Nick: [19:15] Yes. Now, that’s not stopped me from saying, in terms of ongoing support, particularly in a house where there’s an overt reference to an imam or priest or vicar- In fact, the example I gave you from the job in South London, in the last episode, I’m sticking my neck out but I’d say they were probably a more liberal/moderate muslim family and I spent a lot of time talking to the son after the job. The family wanted me to talk to him because he was blaming himself for not being able to bring his dad back as he saw it with chest compressions. And we spoke about support and help and indeed, we spoke about the support and help he could get from his religious community. But once you leap in there with your assumptions about the afterlife there is the potential to cause offense. I’ve got probably three stories that I haven’t got enough time to tell where, you know, that’s probably the most overt example in terms of what was said, but others where there was clear uncomfortability when healthcare practitioners on-scene made suggestions of where that person’s soul might be now.
Rich: [20:33] I wonder if, in that particular instance and also generally, when we do that and we impart our beliefs on what’s going on, that, in some escence is a way of that practitioner removing the stress of the situation from themselves. Finding comfort for themselves in what’s clearly an uncomfortable scene with a lot of emotion, which (it’s like I’ve done this before) brings me onto my next question, which is how do you mitigate the stress of the scenes, clearly without imparting your own beliefs on a patient, but what in- you’ve talked a lot about the weeks, the days, the months after for the relatives, which I think is fantastic, and that’s actually a perspective I’ve not thought of before, despite having known you and talked to you a lot about this subject, that’s something I’ve learned today, really, and that is to think in that way, which is great. But what about you, us, the profession, days, weeks, months later? How do we mitigate that? Or how do you?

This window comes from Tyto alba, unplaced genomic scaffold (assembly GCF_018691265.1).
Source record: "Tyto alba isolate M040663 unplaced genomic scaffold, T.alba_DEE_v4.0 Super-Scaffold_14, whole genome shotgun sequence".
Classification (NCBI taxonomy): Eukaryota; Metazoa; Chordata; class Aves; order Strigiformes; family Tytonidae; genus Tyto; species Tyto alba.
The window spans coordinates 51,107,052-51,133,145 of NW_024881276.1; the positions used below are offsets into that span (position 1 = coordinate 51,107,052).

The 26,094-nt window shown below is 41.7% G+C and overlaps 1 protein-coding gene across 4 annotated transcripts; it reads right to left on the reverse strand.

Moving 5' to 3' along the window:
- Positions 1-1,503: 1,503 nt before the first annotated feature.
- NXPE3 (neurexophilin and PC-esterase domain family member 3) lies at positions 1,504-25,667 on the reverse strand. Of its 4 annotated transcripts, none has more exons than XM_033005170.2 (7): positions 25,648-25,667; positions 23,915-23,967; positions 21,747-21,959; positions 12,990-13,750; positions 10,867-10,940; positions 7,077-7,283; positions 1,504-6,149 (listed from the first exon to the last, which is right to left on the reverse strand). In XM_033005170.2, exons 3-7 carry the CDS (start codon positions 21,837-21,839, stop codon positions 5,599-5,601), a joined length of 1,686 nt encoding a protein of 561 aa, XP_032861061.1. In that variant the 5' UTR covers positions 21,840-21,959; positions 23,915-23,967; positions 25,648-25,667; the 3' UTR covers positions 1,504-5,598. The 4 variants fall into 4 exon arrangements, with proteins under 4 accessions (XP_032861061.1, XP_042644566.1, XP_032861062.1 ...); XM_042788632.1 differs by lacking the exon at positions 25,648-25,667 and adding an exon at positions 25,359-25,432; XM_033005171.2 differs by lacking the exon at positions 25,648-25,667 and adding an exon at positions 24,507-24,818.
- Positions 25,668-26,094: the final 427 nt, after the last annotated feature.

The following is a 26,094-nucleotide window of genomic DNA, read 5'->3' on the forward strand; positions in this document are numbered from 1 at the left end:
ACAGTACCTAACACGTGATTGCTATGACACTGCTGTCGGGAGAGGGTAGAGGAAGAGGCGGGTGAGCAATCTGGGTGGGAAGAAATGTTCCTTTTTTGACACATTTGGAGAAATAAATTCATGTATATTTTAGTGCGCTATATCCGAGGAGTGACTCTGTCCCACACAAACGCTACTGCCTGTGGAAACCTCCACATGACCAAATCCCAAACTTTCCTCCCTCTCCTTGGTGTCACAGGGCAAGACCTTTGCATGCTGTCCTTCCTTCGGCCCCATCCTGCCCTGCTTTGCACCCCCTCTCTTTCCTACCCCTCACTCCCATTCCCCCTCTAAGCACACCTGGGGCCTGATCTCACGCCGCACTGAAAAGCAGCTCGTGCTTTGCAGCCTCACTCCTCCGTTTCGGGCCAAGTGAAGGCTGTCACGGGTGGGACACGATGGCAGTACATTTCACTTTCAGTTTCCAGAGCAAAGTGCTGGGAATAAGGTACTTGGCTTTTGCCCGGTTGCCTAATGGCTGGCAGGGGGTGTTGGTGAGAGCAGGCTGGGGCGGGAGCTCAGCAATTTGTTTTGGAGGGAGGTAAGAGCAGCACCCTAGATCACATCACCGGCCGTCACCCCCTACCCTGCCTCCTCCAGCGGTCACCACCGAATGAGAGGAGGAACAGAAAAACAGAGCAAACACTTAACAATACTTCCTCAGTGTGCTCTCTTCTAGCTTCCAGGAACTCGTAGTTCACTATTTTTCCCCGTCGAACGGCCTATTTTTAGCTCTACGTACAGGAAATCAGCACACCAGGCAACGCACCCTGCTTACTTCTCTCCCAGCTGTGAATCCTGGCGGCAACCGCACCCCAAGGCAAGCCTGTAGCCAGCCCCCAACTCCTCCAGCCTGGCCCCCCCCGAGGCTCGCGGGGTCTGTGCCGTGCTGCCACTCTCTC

Nick: [21:27] Sure. I think we- It’s interesting, isn’t it? Where does stress come from? It’s hard to pinpoint. We’ve all had a huge amount of experience dealing with cardiac arrest. I bet that we’ll be hard pushed to think of, well, how many cardiac arrests would you be able to readily recall. I might- five, probably, straight off. Whereas when we’re getting towards ten, I’d be struggling.
Rich: [21:55] It’s probably the worst ones that you- The ones where there is a salient point that you remember, they stick with you and the rest-